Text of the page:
The witchcraft confessions of Isobel Gowdie in Scotland, 1662, are widely celebrated as the most extraordinary on record in Britain. The first full-length examination of the confessions and the life and character of the woman behind them has been published by an Exeter University historian.
Over a six-week period local ministers and other inquisitors elicited four long and very detailed confessions from Isobel. These included 27 magical charms designed for a wide variety of purposes, from destroying crops to gaining success at market.
The new book The Visions of Isobel Gowdie: Magic, Witchcraft and Dark Shamanism in Seventeenth-Century Scotland by research fellow Emma Wilby, includes full transcriptions of the original trial documents, which she uncovered during her research, and which had been deemed lost for nearly 200 years. The research separates Isobel’s voice from that of her interrogators, identifies the beliefs and experiences that informed her testimony and analyses why her confessions differ so much from those of others accused of witchcraft in that period.
Emma told the Devon Week: “Witchcraft confessions offer a window into the religious and magical worldviews of the peasant community – worldviews that are normally hidden from us. They reveal that in 17th century Scotland peasants inhabited a quasi-polytheistic universe. They petitioned God and Christ for spiritual aid, but also fairies, saints, spirits of the dead, heroes of myth and legend and even, on occasion, the Devil. In this world, God had to fight for his spot in the limelight just like everyone else.”
The book also emphasises that we must look at witchcraft confessions in the light of the fact that in 17th century Scotland, it was considered honourable to respond to an injury by revenge. Emma said: “Many peasants would have limited access to legal protection from people higher up the social chain. It is logical that they should have turned to a magical practitioner or witch for magical charms as a means of taking some form of control and retribution.”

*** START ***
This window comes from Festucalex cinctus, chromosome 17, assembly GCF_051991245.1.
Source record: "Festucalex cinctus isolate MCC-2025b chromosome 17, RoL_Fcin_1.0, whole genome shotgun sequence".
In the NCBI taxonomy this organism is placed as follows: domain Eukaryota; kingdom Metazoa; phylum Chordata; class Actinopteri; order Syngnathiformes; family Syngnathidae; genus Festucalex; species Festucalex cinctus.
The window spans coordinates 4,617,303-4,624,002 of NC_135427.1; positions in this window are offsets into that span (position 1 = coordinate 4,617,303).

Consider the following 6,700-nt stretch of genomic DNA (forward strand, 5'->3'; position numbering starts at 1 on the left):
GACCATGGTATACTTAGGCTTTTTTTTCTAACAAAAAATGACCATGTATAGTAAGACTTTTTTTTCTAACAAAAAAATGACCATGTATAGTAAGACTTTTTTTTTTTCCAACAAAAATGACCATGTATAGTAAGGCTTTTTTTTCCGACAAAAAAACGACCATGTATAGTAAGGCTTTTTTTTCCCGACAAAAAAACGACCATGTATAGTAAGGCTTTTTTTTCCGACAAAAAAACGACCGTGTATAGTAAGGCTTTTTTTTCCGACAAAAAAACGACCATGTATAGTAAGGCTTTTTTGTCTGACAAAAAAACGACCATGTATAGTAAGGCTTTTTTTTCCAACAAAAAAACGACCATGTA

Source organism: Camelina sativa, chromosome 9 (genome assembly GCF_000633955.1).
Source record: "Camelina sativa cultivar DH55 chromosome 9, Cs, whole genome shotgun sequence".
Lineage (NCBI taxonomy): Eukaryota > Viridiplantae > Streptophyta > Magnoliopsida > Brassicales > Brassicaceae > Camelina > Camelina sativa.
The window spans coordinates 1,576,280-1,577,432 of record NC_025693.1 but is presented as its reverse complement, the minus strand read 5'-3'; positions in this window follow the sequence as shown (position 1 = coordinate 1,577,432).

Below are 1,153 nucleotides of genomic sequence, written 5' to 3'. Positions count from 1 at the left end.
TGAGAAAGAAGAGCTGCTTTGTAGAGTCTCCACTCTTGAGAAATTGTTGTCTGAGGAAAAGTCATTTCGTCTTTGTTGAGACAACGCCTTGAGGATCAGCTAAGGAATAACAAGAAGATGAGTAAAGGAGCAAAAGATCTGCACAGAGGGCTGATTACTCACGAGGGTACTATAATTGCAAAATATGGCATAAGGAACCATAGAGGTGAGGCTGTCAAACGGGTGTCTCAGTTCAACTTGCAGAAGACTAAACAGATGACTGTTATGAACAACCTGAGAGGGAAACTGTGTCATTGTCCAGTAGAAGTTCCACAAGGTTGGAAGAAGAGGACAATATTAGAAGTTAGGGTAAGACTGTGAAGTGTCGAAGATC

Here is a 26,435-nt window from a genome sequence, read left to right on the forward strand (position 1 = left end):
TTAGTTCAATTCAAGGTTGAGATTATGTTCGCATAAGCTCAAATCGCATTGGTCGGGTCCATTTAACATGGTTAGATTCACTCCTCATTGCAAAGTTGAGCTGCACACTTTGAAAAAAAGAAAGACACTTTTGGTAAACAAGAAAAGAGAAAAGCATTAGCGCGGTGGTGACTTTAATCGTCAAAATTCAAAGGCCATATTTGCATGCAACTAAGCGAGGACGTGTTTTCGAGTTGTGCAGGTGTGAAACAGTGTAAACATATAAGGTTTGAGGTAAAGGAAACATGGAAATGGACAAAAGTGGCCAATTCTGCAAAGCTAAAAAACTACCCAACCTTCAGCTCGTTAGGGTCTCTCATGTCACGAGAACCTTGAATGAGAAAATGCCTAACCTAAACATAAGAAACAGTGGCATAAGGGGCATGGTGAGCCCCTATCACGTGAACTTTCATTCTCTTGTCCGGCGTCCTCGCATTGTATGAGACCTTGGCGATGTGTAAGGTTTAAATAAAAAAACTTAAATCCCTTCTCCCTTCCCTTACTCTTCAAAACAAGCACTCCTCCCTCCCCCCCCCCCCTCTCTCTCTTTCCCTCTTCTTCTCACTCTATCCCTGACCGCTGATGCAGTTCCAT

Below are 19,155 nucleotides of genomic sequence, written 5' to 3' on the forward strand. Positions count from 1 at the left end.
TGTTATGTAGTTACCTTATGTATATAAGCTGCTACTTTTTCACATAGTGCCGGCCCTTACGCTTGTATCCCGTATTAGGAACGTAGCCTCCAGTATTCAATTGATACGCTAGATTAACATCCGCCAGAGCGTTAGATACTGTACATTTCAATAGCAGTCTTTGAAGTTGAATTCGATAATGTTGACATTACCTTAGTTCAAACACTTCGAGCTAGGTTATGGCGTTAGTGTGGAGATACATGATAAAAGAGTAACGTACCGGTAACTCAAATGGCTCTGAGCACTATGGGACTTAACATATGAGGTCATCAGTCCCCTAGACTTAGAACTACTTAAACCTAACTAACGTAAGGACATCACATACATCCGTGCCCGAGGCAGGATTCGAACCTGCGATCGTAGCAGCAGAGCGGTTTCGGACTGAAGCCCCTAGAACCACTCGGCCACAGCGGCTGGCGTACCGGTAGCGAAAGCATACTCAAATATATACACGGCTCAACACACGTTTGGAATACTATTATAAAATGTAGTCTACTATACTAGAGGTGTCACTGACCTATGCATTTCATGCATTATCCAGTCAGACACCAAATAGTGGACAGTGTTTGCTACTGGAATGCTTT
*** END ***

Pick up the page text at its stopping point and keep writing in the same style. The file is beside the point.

The book argues that Gowdie’s confessions are highly unusual because although they contain the conventional witch-confession details like pacts with the Devil, the witches’ sabbath and harmful magic, they also contain vivid and colourful folkloric detail which would not have been put into her mouth by the interrogators. These include accounts of flying through the air shooting elf arrows with the fairy host and feasting with the King and Queen of the Fairies.
Emma said: “My research suggests that Isobel’s confessions contain so much vividly-described folkloric detail because she was an oral performer or village bard, while her interrogators, for their part, were particularly curious and attentive. As a result, her interrogation sessions were unusually creative.”
Emma’s book has been shortlisted for the Katharine Briggs Folklore Award 2010. The award was established to encourage the study of folklore, to help improve the standard of folklore publications in Britain and Ireland.